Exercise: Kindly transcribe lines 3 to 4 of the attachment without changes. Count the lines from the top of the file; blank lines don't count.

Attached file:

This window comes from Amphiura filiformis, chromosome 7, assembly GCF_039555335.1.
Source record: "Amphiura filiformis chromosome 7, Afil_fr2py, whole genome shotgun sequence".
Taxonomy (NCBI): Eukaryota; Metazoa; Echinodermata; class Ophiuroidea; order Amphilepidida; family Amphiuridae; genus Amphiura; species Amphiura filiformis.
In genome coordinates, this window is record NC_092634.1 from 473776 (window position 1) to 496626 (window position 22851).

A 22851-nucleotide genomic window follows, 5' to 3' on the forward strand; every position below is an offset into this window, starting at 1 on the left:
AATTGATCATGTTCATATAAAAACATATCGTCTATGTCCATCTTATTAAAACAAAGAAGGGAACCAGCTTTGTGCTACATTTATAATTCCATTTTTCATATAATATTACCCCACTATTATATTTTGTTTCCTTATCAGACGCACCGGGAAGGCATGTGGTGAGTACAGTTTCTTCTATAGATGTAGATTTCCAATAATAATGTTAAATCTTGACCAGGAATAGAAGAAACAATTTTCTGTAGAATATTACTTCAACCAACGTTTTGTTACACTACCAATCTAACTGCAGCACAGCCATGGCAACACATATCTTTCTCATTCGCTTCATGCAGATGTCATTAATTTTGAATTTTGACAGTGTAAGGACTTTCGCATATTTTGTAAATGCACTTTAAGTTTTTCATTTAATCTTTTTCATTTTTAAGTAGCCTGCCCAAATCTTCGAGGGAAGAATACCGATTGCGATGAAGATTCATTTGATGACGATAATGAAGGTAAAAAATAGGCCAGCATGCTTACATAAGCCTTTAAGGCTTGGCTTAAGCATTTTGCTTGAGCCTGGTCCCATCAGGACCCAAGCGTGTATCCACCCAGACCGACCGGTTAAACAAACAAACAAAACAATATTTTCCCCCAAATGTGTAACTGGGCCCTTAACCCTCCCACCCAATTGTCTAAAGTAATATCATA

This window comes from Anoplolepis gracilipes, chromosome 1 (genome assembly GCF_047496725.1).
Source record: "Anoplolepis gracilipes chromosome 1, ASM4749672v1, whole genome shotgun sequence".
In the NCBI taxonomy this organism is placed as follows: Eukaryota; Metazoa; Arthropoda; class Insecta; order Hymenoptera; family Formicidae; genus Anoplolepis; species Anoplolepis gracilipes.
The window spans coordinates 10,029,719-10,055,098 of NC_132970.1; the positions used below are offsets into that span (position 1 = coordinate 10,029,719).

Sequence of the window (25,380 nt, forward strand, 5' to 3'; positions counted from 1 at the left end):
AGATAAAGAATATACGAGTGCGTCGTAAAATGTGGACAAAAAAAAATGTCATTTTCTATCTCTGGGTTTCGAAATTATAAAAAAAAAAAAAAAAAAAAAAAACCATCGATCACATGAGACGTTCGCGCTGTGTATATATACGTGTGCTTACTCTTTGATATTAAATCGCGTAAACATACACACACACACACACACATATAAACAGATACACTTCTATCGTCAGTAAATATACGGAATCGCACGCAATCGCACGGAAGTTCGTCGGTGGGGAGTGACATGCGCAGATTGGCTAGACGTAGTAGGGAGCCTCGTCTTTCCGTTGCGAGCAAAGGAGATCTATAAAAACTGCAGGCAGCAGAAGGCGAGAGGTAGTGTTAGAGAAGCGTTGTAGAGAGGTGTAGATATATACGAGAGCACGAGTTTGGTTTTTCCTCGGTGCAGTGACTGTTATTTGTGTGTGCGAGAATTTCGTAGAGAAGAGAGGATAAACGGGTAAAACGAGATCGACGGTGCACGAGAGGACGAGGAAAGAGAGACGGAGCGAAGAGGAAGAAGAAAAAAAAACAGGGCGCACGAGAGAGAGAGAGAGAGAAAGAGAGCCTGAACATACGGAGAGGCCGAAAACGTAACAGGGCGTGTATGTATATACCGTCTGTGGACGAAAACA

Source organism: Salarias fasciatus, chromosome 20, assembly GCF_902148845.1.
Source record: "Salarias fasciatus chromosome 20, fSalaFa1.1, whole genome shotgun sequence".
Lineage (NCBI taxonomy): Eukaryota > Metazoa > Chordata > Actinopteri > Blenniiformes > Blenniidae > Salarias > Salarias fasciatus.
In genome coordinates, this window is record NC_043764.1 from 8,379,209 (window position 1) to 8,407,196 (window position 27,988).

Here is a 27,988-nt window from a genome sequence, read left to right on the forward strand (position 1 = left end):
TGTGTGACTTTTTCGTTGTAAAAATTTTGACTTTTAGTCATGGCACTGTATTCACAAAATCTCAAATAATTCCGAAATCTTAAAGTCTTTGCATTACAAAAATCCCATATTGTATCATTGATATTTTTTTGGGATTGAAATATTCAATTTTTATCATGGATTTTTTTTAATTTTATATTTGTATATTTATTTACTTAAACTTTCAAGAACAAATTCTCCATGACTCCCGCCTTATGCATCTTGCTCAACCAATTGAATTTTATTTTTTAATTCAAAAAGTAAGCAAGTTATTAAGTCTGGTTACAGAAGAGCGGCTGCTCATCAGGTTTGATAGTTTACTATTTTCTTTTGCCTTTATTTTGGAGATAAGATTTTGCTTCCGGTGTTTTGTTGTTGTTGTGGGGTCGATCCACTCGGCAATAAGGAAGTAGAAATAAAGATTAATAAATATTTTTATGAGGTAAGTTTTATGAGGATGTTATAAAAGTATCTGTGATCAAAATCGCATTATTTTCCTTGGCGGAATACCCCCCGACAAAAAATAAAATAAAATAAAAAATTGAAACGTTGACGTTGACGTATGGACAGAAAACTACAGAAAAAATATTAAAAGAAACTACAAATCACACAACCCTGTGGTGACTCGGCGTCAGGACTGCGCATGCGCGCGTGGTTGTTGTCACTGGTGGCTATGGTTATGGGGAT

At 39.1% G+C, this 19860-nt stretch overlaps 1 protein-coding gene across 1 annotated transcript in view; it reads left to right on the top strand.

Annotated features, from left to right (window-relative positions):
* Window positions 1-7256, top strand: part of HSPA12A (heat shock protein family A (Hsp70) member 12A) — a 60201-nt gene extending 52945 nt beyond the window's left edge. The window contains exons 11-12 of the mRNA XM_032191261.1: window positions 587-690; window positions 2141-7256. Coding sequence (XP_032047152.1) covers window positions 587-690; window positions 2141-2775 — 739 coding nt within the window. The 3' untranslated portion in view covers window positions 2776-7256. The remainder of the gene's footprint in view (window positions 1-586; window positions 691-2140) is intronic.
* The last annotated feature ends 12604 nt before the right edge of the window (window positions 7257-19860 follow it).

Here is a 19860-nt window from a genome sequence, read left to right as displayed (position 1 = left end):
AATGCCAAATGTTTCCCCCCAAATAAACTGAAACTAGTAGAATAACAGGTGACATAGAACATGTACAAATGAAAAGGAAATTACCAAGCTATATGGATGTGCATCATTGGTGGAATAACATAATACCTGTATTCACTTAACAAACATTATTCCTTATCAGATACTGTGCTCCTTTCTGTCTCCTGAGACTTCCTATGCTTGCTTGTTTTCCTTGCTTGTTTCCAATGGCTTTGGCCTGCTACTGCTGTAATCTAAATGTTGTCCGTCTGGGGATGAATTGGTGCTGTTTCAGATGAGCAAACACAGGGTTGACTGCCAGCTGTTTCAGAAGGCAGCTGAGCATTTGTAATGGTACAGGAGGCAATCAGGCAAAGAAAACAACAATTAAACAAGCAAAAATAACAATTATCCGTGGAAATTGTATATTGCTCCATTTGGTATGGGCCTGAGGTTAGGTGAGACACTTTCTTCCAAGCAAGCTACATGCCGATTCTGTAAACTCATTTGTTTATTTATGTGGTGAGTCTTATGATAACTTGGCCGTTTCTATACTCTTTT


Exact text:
Taxonomy (NCBI): Eukaryota; Metazoa; Echinodermata; class Ophiuroidea; order Amphilepidida; family Amphiuridae; genus Amphiura; species Amphiura filiformis.
In genome coordinates, this window is record NC_092634.1 from 473776 (window position 1) to 496626 (window position 22851).